Thursday, October 5, 2017

Here’s a Delicious Reason to Visit Hawaii This Fall: The Hawaii Food and Wine Festival – Start Your Visit with the Lucky 7 Dinner in Maui

The seventh Hawaii Food and Wine Festival, which runs from October 20 - November 5, kicks off with a golf tournament on October 20 in Maui, followed by a Global Street Food event on October 21 and the festival’s piece de resistance, a seven-course gastronomic dinner with wine pairing the following evening. On Sunday, October 22, Hyatt Regency Maui hosts the dinner, dubbed the Lucky 7 and presented by Hawaiian Airlines, on the beautiful Halona Kai lawn with panoramic views of the Pacific Ocean.

A group of six talented chefs from around the US will prepare a seven-course dinner with wine pairings. Expect delicious preparations from: New York City’s Chef Floyd Cardoz, from Paowalla; Gregory Grohowski from the Hyatt Regency Maui Resort & Spa, Niki Nakayama n/naka in Los Angeles, Joachim Splichal from the Patina Restaurant Group also from Los Angeles, Jason Neroni from Rose Café and Restaurant in Venice Beach (California), Stephan Pyles from Dallas’s Flora Street Café, General admission for the Lucky 7 is $250 and includes dinner and reserved seating. VIP admission is $500 and includes a cocktail reception, dinner and reserved VIP seating. Festival attendees receive a special nightly room rate of $249 at the Hyatt Regency Maui (taxes and resort fee additional).For reservations, call 808-661-1234.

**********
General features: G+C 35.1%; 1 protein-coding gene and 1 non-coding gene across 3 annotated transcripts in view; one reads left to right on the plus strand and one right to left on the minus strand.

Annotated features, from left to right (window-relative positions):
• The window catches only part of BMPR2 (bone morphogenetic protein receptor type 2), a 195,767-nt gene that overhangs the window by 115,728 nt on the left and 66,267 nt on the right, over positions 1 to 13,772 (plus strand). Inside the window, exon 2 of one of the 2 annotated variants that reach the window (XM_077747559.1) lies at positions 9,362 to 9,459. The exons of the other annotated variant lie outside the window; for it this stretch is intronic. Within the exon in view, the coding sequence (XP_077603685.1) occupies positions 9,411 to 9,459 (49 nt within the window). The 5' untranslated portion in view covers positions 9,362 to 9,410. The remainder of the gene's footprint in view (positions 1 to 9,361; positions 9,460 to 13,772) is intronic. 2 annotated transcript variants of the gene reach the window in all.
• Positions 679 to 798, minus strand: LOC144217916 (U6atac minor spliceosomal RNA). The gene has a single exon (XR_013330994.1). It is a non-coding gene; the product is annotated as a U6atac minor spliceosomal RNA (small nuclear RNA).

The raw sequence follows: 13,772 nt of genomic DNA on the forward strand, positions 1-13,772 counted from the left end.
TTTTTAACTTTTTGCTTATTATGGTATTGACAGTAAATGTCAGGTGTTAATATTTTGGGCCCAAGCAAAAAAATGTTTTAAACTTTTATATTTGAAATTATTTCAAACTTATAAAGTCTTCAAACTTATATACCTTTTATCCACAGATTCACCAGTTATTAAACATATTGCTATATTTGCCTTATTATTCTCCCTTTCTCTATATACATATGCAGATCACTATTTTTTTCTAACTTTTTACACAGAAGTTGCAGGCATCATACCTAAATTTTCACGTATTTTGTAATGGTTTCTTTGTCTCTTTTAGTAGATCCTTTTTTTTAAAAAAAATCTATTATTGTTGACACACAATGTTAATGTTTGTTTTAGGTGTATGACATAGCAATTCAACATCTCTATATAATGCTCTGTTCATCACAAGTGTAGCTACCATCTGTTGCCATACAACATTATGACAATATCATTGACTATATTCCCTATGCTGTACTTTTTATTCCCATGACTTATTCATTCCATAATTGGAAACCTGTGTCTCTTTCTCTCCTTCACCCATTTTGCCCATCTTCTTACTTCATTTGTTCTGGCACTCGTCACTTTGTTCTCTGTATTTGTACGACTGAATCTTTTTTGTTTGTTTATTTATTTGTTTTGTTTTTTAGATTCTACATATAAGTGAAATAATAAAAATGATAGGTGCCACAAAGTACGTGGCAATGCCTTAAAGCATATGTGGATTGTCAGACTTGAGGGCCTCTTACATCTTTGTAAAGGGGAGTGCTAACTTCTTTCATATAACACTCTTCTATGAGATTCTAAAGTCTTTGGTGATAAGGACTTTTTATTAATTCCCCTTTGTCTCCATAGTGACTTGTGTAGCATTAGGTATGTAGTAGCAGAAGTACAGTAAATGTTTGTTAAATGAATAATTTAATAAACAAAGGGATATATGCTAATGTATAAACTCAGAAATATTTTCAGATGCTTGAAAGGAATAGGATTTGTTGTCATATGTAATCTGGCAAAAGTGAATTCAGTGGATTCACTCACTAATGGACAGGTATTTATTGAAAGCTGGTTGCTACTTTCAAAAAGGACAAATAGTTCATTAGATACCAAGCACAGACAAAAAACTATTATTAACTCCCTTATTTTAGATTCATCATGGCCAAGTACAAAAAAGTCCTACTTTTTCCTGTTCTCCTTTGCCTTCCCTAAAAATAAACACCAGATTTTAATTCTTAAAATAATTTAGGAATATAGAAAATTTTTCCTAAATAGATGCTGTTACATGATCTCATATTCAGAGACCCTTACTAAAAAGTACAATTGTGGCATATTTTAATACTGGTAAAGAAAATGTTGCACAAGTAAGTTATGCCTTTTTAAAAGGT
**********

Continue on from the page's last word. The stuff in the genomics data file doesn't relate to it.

For the full schedule of events and tickets for the Hawaii Food and Wine Festival, October 20 - November 5 on Maui, Hawaii Island and Oahu, visit

Tuesday, October 3, 2017

Dale Chihuly Outdoor Exhibit Now through October 29 in the Bronx

Glass artist Dale Chihuly has taken over the New York Botanical Garden once again. With his new exhibit designed to complement the Botanical Garden’s landscape and architecture, Chihuly again shows his masterful use of color and material with glass sculptures intermingled among plants, near trees, and adjacent to buildings.